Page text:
Between six local organizations, Midland University ended up taking first place at the “Sand Sculptures on Main” in Fremont last weekend.

“We are absolutely thrilled,” said Katy Jones, professor of art and design at Midland. “This could not have been a better opportunity for our arts students.”

Midland won with a sculpture of its mascot, “Magnus,” a Nordic warrior. Don Peterson and Associates took second place and First National Bank of Omaha took third.

The event, which was held by MainStreet of Fremont, also had Fremont Methodist Health, Fremont Area Chamber of Commerce and S2 Roll-offs and Refuse participating. The public was allowed to vote for their favorite sculpture.

The event was sponsored by Christensen Lumber, Dodge County Convention and Visitors Bureau, Fremont Area Community Foundation, Dodge County Realty and First State Bank and Trust.

MainStreet Executive Director Cortney Schaefer said all of the teams involved enjoyed taking part in the competition.

“Despite the weather and being cold out there, they all worked together as teams in building, and I think they all had a great time,” she said. “When it came down to it, they were all pretty pooped by the end of it, but they all said they enjoyed it and can’t wait to do it next year.”

Jones said after Midland became involved in the competition, she started the recruitment process, which included any art students, faculty or staff who were interested in taking part.

“We could only have about 10 on the plot at the same time, but all of my classes got involved, so we had upwards of 120 people rotating in and out to make this possible,” she said.

The mascot was chosen as the team’s design to celebrate Midland’s 100th year in Fremont, Jones said.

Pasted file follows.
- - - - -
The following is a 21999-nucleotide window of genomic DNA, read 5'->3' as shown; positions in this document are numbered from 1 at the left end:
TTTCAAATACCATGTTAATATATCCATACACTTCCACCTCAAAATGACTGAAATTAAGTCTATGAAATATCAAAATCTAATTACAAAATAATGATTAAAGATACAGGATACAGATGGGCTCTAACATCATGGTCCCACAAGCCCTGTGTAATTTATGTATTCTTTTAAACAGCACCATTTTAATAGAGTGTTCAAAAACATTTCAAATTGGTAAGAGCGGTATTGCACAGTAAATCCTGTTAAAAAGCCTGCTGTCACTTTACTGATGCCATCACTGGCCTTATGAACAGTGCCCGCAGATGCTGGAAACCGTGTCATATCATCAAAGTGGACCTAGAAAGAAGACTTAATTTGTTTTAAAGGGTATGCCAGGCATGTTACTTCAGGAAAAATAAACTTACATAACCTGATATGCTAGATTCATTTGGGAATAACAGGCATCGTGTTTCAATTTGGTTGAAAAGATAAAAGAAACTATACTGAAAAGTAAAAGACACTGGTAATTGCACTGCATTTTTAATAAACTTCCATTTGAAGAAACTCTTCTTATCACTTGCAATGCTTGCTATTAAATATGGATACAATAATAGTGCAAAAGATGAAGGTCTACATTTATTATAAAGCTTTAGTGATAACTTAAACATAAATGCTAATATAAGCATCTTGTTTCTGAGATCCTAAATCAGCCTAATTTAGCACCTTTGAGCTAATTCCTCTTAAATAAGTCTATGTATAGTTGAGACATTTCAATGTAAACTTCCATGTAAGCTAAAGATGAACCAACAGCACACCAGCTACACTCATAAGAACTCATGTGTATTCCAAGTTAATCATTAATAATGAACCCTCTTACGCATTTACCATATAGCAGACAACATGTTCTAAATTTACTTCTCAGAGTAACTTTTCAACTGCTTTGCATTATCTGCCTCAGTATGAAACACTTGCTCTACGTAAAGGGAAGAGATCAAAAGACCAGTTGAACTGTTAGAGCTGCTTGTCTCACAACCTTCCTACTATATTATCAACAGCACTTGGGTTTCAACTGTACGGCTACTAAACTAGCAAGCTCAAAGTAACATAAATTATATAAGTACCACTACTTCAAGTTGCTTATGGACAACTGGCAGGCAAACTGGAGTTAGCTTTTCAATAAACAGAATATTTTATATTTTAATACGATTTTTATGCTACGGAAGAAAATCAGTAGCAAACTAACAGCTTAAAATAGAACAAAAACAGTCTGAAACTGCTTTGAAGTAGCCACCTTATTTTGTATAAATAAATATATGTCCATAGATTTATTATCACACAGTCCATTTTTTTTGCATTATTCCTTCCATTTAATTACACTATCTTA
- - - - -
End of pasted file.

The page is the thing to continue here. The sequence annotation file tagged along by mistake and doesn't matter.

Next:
“We wanted to do something that was important to us, but also important within the community,” she said. “Just because we do have a good community partnership, we wanted to do something that represented both of us and meant something to both of us and celebrating that 100-year partnership.”

Jones said the sculpting process was “long and intensive.” The team received help from Shawn Nelson, director of facilities management at Midland, and Willie Sapp, a Lincoln art teacher who helped the teams with the finer details.

The team started building up forms, with one at the base and seven or eight on top, making it into a pyramid shape, Jones said.

After establishing the base, the team used field tamps from a local softball field for the next steps last week on Wednesday.

“It started off with a real painstaking process, just to make sure it was really packed,” Jones said. “We were mixing base sand by hand in five-gallon buckets and pouring it in and then tamping it down.”

Once the team had built it up, they let it sit for the night before starting the sculpting process on Thursday.

While Midland’s sculpture held up, others, like the Chamber of Commerce and S2, had structural problems.

“A lot of that was due to the compaction,” Schaefer said. “They did a great job carving, but it wasn’t compacted to hold the top weight.”

Being fairly new to Midland, Jones said the experience was a great way for her to interact and see what the Fremont community is all about.

“If we had come away not winning the competition, it would have been wonderful just for the camaraderie and the experience that we had in the community,” she said. “Because we do enjoy those partnerships and it’s helped us form some relationships, and we’re looking to get out there and help in any way that we can.”

Schaefer said she enjoyed the public’s response to the sculptures and looks forward to having the teams compete again next year.

The event allowed for a “brilliant team effort” and let Midland students feel pride for their school, Jones said.

“We’re just super excited to be able to work out in the community and the students got to show what they could do,” she said. “It was just really awesome.”

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